Text: John 12:20-26
The twelfth chapter of the Gospel of John reveals the multitude of plots surrounding the peasant king, Jesus of Nazareth. Though he stays in a simple home of friends on the outskirts of Jerusalem, he is not safe, nor are his friends. Mary, Martha, and their brother Lazarus are his hosts, the latter having found fame or infamy because the peasant king brought him forth from his tomb four days after his passing. Now Lazarus’ life is in danger for a second time, for the news of his rising has made the peasants even more devoted to their king. Those in power who fear they are losing spiritual sway over the masses cannot tolerate Lazarus, and all he represents, walking about the holy city.
But there is a conspiracy much closer to the peasant king than this. One of his own, one of the twelve, is plotting out of disappointment or desperation. When Mary anoints the feet of Jesus with an expensive perfume, Judas opines that it is a waste. So much good could have been done with the money, he insists, and his treacherous plans are finalized in his mind. Yes, the peasant king is surrounded by conspiracies, and he knows more than anyone that he has entered the last hours of his life.
There is a Shakespearian tone to this scene in John 12. Reminders of King Lear are elicited by the virtue and villainy that exist so comfortably side by side. In his great tragedy, Shakespeare describes a foolish old king who bequeaths his kingdom to his oldest daughters who would say anything to receive his inheritance; but his one faithful daughter, who dares to speak the truth, is denied. It is a story of how the rich and powerful act with cunning and deceit, and how the loyal and loving ones become fools and mad men. Only in the end, those whose conspiracies have brought them everything they sought are done in by their greed and lust. But the virtuous are not spared by their virtue. The king comes to his senses just in time to reconcile with his loyal Cordelia, only to lose her. He dies wailing at his loss, and all that is left is for good Edgar to proclaim:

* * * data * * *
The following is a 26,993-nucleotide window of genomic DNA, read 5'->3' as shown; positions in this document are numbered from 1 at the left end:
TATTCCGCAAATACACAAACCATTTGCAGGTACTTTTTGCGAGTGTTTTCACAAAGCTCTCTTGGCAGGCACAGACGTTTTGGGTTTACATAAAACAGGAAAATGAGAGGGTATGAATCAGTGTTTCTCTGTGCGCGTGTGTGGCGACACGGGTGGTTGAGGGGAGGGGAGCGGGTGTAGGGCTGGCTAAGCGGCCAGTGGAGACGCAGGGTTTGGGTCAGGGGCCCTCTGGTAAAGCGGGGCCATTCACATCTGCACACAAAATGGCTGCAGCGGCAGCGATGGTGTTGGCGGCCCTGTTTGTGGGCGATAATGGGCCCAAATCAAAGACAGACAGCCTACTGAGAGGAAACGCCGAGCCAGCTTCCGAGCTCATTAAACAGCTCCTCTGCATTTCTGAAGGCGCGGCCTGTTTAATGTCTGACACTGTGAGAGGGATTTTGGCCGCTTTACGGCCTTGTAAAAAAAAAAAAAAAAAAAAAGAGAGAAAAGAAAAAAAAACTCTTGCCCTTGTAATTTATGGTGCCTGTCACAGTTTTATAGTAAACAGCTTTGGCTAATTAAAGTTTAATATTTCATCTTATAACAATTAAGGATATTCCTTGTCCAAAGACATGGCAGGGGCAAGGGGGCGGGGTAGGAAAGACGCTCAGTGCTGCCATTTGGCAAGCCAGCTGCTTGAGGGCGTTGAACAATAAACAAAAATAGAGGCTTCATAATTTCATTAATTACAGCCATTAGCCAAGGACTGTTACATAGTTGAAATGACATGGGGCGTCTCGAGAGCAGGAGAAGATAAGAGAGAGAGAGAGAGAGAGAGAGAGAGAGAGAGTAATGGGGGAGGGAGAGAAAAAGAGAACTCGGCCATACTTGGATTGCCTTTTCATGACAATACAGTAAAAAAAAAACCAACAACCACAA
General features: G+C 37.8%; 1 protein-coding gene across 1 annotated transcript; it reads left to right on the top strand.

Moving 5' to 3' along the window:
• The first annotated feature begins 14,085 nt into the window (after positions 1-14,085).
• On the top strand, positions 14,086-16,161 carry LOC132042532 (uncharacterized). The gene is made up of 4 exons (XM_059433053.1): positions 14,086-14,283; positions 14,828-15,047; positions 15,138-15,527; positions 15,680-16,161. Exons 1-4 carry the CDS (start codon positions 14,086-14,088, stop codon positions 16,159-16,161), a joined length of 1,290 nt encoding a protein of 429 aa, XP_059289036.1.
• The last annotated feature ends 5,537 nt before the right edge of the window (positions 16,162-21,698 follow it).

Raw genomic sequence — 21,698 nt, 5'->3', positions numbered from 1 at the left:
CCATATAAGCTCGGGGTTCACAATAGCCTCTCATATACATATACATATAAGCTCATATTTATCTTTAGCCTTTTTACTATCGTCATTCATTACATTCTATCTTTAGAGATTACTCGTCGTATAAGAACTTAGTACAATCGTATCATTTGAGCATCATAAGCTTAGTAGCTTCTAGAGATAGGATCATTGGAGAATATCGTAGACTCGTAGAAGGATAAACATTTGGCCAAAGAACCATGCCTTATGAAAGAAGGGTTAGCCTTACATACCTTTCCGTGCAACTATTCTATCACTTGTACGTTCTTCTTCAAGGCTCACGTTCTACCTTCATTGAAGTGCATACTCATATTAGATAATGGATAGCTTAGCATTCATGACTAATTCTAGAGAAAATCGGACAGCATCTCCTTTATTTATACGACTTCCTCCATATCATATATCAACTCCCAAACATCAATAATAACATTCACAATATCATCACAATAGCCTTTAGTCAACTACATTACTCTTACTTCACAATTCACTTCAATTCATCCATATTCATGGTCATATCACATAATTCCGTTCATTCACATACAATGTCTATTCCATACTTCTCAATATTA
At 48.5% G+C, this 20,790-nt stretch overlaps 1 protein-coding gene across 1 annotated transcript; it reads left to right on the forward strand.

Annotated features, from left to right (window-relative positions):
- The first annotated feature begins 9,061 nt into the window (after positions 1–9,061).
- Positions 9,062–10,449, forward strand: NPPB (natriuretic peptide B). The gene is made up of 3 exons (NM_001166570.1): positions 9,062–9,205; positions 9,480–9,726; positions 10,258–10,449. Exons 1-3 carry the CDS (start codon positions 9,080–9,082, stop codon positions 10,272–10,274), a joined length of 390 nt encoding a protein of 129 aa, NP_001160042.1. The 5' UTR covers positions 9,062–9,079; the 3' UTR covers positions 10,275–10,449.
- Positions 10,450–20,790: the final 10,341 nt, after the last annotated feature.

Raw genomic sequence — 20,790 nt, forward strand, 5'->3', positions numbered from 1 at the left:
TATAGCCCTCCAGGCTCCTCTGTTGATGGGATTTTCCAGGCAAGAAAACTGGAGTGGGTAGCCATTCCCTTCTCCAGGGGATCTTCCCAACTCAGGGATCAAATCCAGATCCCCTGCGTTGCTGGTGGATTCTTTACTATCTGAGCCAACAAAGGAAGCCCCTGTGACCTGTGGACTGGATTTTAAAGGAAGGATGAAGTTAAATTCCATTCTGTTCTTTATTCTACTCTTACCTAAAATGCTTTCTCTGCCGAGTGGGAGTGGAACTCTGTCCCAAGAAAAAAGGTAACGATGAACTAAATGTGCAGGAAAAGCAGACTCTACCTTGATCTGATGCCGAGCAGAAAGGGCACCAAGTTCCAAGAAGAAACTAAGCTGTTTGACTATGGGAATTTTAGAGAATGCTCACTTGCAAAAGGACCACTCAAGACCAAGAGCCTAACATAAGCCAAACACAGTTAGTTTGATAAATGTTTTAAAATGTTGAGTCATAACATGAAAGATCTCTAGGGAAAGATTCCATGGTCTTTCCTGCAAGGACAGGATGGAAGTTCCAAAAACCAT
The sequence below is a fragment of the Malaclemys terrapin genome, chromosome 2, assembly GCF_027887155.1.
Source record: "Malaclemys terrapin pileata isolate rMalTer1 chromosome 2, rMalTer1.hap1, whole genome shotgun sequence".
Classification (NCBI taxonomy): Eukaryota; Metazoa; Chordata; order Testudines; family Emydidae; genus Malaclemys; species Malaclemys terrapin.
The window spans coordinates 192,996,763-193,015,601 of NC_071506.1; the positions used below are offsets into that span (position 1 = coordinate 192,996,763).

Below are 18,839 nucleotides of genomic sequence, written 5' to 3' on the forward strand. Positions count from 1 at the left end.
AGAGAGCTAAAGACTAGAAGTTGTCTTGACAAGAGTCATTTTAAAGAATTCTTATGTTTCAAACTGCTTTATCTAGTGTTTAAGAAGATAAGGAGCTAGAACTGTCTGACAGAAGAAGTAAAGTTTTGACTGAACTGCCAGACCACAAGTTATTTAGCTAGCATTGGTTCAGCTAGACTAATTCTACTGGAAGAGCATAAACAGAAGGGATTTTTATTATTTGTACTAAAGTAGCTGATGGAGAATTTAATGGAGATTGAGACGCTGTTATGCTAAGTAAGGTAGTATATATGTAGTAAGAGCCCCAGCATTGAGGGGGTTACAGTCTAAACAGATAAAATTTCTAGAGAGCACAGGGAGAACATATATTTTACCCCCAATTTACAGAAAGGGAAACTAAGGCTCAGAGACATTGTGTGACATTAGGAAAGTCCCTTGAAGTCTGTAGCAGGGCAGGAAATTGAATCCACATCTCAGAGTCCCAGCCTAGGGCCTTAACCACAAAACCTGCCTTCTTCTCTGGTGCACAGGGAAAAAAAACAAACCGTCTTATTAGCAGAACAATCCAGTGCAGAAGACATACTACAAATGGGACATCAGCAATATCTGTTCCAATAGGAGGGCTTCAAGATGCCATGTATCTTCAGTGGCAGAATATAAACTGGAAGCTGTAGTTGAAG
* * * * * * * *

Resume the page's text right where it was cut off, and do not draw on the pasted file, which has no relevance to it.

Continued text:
The weight of this sad time we must obey,
Speak what we feel, not what we ought to say.
The peasant king of John 12 understands this philosophy all too well. He is obedient to a sad truth that his time has come. And, with the immediacy of his death before him, he has no time to speak anything but the truth he feels. What one might say or ought to say is of no consequence. There are only a few days left and nothing will forestall the inevitable end. And the truth that the peasant king desires to speak, before he cannot speak any longer, carries the weight of a dying man’s singular desires.
Into this unfolding tragedy wander bit players, characters described only as some Greeks who have come to Jerusalem for Passover. We are not told they are followers of the peasant king. They are not even children of Abraham. They hold no office or pedigree that makes them special whatsoever, except this: They are Greeks and in some strange sense they are us. They represent all those who are to come later, who will call themselves disciples centuries in the future, and all we are told is they wish to see Jesus.
And in response, in his last words to the world before he goes into hiding, the peasant king says this to the Greeks and to all those who would seek him for 2,000 years:
The hour has come for the Son of Man to be glorified. Very truly, I tell you, unless a grain of wheat falls into the earth and dies, it remains just a single grain; but if it dies, it bears much fruit. Those who love their life lose it, and those who hate their life in this world will keep it for eternal life. Whoever serves me must follow me, and where I am, there will my servant be also. (John 12:23-26)
It is hyperbole bordering on lunacy for a dying man to suggest his end will bear much fruit, but how can we smirk when we sit here centuries later talking of his life and struggling for his truth. His single grain has borne generation after generation of seekers, servants, and saints. His death is cruel and tragic, deserving of our pity, but certainly not in vain.
And to the Greeks, who are us after all, he has no time to speak anything but the truth he feels, the simplest, clearest, barest truth possible. He says if we wish to serve him we must follow him. His words are an indictment on all those arguments to come about how much water should be used in baptism, and how perfect or imperfect the Bible is, and which lines of the creeds we will adhere to. His words damn those who have focused on gender, race, sexual orientation, or any other distinguishing feature when deciding who is in or who is out. His words crucify those who cling to power, status, and financial stability as the definition of the good life.
The peasant king says to the Greeks, and to us, if you would serve me you must follow me. We must let go of all the illusions and masks that prop up the deceptions of our life so that we can see something real, and do something real, and be someone real. To do so guarantees us nothing, except eternal life – that quality of life that has depth and sincerity and virtue, even if we taste it only in brief moments. Metaphorically we will wash feet and touch lepers; literally we will confront injustice and feed the hungry; inevitably we will know rejection and failure. The way of the peasant king is not the way to success or safety or even satisfaction. It is the way to life eternal; it is the gateway to God. And no matter the plots and conspiracies that surround us; no matter the losses and tragedies that beset us; we will be saved by serving and following the peasant king.